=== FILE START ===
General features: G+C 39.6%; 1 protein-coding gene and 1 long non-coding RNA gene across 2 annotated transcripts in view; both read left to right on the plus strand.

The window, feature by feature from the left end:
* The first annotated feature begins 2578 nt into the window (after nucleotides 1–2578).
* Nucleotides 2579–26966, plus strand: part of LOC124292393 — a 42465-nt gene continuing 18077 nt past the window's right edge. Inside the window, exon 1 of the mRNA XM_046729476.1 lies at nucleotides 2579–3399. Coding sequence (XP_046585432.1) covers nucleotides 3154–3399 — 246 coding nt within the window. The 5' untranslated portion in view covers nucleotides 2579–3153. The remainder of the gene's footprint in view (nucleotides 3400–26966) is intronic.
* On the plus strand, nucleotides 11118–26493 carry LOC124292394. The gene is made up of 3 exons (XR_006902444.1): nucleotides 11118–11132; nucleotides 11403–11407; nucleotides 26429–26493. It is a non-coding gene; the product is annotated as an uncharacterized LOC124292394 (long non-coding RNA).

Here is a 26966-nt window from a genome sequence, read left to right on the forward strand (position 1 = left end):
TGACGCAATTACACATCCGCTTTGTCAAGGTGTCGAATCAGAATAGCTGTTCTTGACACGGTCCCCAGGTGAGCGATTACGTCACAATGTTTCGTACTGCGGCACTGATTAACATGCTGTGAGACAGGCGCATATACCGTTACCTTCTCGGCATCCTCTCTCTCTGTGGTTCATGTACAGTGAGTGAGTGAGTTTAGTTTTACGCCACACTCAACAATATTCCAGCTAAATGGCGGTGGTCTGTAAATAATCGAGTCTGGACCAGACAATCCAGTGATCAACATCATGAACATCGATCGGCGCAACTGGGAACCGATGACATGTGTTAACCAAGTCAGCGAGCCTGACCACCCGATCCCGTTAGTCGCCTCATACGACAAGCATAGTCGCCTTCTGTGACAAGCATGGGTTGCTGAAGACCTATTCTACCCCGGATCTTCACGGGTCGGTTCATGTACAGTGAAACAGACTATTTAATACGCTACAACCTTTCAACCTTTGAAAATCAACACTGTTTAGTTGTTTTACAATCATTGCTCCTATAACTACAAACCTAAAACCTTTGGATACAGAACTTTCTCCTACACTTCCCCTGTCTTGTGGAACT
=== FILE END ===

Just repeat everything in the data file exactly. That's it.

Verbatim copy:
General features: G+C 39.6%; 1 protein-coding gene and 1 long non-coding RNA gene across 2 annotated transcripts in view; both read left to right on the plus strand.

The window, feature by feature from the left end:
* The first annotated feature begins 2578 nt into the window (after nucleotides 1–2578).
* Nucleotides 2579–26966, plus strand: part of LOC124292393 — a 42465-nt gene continuing 18077 nt past the window's right edge. Inside the window, exon 1 of the mRNA XM_046729476.1 lies at nucleotides 2579–3399. Coding sequence (XP_046585432.1) covers nucleotides 3154–3399 — 246 coding nt within the window. The 5' untranslated portion in view covers nucleotides 2579–3153. The remainder of the gene's footprint in view (nucleotides 3400–26966) is intronic.
* On the plus strand, nucleotides 11118–26493 carry LOC124292394. The gene is made up of 3 exons (XR_006902444.1): nucleotides 11118–11132; nucleotides 11403–11407; nucleotides 26429–26493. It is a non-coding gene; the product is annotated as an uncharacterized LOC124292394 (long non-coding RNA).

Here is a 26966-nt window from a genome sequence, read left to right on the forward strand (position 1 = left end):
TGACGCAATTACACATCCGCTTTGTCAAGGTGTCGAATCAGAATAGCTGTTCTTGACACGGTCCCCAGGTGAGCGATTACGTCACAATGTTTCGTACTGCGGCACTGATTAACATGCTGTGAGACAGGCGCATATACCGTTACCTTCTCGGCATCCTCTCTCTCTGTGGTTCATGTACAGTGAGTGAGTGAGTTTAGTTTTACGCCACACTCAACAATATTCCAGCTAAATGGCGGTGGTCTGTAAATAATCGAGTCTGGACCAGACAATCCAGTGATCAACATCATGAACATCGATCGGCGCAACTGGGAACCGATGACATGTGTTAACCAAGTCAGCGAGCCTGACCACCCGATCCCGTTAGTCGCCTCATACGACAAGCATAGTCGCCTTCTGTGACAAGCATGGGTTGCTGAAGACCTATTCTACCCCGGATCTTCACGGGTCGGTTCATGTACAGTGAAACAGACTATTTAATACGCTACAACCTTTCAACCTTTGAAAATCAACACTGTTTAGTTGTTTTACAATCATTGCTCCTATAACTACAAACCTAAAACCTTTGGATACAGAACTTTCTCCTACACTTCCCCTGTCTTGTGGAACT